The no-confidence motion against Prime Minister Muhyiddin Yassin is unprecedented, whether or not it will be debated in Dewan Rakyat on May 18, said political analysts.
This is the first time a government backbencher has tabled a no-confidence motion in Parliament against a prime minister from his party.
“The first time a confidence motion was raised in Dewan Rakyat was for our third prime minister, Hussein Onn, in 1976,” said Jeffrey Sachs Centre of Sustainable Development researcher Wong Chin Huat.
Shortly after succeeding Abdul Razak Hussein, who died of cancer in 1971, Hussein Onn wanted to establish legitimacy through Parliament and successfully faced the motion of confidence, which was raised by Barisan Nasional’s Pahang Senator Wan Ibrahim Wan Tanjong.
But Bersatu chairman Dr Mahathir Mohamad’s no-confidence motion against Bersatu president Muhyiddin has wider implications, said University Teknologi Malaysia’s Mazlan Ali.
“The motion raises questions of Muhyiddin’s own support within his party, as it’s not just from any party member, but the party chairman himself,” said Mazlan.
“It’s really quite dramatic.”
He said the move by Dr Mahathir and Warisan MPs Liew Vui Keong and Mohd Shafie Apdal are “most calculated”.
“They are not just testing Muhyiddin’s popularity in Dewan Rakyat but also keen to establish that Dr Mahathir is the popular choice for prime minister, and not Anwar Ibrahim,” said the political science lecturer.
While Dr Mahathir’s motion against Muhyiddin is a clear signal of discord between the two, Shafie’s motion to support the 94-year-old shows where Warisan is leaning, said Mazlan.
“He wants to let everyone, including Pakatan Harapan, know that his party is backing Dr Mahathir as prime minister and not Anwar.”
Liew’s motion to maintain Dewan Rakyat Speaker Mohamed Ariff Yusof is another signal Dr Mahathir wants to send to the public, said Mazlan.
“Ariff has been very fair so far and amidst rumours that Perikatan Nasional (PN) wants to replace him, Dr Mahathir has thrown the gauntlet down to the new government.
“Replace honest Ariff at your own peril.”
Ariff accepted Dr Mahathir’s no-confidence motion against Muhyiddin and rejected Warisan’s motion to maintain him as speaker for a full term and the confidence motion in support of the Langkawi MP.
Light of day
While the motions have created political buzz amid the Covid-19 lockdown, former senator Khairul Azwan Harun does not believe it will see the light of day.
“The speaker may have accepted Dr Mahathir’s motion, but he will most probably be unable to carry it out due to the lack of time. He will then adjourn the proceedings and move the motion to the next sitting,” said the Cent-GPS founder.
The only time an opposition motion has come up in Dewan Rakyat was on April 6, 2017 when former speaker Pandikar Amin Mulia allowed PAS president Abdul Hadi Awang to table the controversial RUU355 bill.
Amid speculation that PAS was working with Umno, Hadi tabled the motion to raise Shariah punishments before the lunch break.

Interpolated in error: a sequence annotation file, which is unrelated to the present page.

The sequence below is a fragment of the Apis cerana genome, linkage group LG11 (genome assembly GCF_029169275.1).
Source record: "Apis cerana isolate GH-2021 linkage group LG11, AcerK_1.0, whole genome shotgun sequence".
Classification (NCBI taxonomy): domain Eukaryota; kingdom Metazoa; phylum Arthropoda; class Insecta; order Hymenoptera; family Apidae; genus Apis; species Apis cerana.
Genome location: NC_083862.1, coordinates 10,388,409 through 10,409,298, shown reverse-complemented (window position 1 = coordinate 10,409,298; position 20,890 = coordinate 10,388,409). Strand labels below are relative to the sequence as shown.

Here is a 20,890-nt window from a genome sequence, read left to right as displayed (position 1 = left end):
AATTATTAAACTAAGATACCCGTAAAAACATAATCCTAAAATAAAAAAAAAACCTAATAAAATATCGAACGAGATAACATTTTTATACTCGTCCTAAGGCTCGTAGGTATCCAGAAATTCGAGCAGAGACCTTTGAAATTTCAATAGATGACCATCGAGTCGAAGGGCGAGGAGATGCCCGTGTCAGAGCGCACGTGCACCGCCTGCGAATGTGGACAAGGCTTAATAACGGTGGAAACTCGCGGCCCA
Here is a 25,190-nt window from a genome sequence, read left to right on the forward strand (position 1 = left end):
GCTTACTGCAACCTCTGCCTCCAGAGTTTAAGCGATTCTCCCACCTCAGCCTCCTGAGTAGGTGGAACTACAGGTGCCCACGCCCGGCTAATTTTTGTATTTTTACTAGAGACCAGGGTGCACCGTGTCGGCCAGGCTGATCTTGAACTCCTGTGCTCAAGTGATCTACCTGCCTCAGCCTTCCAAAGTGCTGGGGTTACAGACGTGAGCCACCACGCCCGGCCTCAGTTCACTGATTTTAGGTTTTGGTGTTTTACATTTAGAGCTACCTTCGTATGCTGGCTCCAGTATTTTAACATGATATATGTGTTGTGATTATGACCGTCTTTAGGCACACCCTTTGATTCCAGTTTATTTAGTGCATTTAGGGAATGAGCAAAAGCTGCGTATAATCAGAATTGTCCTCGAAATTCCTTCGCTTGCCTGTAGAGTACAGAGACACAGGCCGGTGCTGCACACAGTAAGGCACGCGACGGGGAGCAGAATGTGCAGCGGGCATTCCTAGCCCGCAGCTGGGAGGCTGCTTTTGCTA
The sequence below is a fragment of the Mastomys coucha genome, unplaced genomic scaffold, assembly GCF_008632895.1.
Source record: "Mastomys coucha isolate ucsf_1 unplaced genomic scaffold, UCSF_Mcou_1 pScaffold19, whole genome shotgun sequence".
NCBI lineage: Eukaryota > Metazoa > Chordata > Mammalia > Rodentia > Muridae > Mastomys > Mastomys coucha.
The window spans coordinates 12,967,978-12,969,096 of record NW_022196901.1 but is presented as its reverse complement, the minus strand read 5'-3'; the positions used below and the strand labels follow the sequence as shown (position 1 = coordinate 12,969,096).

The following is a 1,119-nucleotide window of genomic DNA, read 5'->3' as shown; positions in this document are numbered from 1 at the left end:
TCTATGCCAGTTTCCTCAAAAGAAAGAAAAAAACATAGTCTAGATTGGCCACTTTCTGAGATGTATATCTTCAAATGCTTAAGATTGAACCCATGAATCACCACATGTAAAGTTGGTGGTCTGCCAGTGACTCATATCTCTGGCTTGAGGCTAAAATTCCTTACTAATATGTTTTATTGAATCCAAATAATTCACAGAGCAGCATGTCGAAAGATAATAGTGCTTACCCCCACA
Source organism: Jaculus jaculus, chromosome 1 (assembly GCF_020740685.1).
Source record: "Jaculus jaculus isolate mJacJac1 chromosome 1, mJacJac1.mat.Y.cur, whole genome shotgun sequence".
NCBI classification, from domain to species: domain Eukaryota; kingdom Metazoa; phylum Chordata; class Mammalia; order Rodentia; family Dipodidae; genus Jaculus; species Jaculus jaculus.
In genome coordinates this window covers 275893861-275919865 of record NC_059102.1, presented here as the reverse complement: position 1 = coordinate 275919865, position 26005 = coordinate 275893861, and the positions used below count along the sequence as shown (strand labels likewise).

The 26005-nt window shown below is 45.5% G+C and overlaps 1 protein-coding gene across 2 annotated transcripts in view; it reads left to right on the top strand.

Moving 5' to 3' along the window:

After the break, Kota Baru MP Takiyuddin Hassan was allowed to second the motion before Pandikar cut off the political exercise by adjourning the meeting without debate. Barisan Nasional did not allow the RUU355 bill to resurface after that.
Unlike some of the more matured Westminster parliaments, which have opposition days, parliament agenda is set by the government of the day. In the UK, parliament allocates 20 days to the opposition while Canada provides for 22.
Takiyuddin, now de facto law minister, hinted as much yesterday when he said government business will take precedence on the one-day sitting on May 18.
This is reinforced by Parliament’s Standing Orders Rules 14 and 15.
According to Parliament secretary Riduan Rahmat, the one-day sitting will kick off with the king’s royal address, followed by government bills and business only.
Difficult time for Muhyiddin
But Azwan questioned the timing of the opposition’s no-confidence motion against the prime minister.
“Although it’s expected, it clearly shows Dr Mahathir and Pakatan Harapan were lying about prioritising people’s needs during this Covid-19 outbreak,” said the former Umno Youth deputy chief.
“They should wait until after Covid-19 is over before returning to politics. They themselves don’t have anything better to do.”
Mazlan and Wong believe that the motion has also thrown up more possibilities of “support” buying over the next 10 days.
“Muhyiddin is stuck. If he loses the motion, he will either have to resign or dissolve Parliament for fresh elections. But his Bersatu cannot win in fresh elections,” said Mazlan.
Over the weekend, Umno deputy president Mohamad Hasan has already said publicly that his party was only in Perikatan Nasional temporarily, said Mazlan.
“Umno and PAS are on the rise. So, where can Bersatu go if there are fresh elections?”
Wong expects more GLC appointments to be made in the next 10 days too, to ensure Muhyiddin has enough support should the motion get through.
But ultimately, Muhyiddin is now caught between a rock and a hard place now. – TMI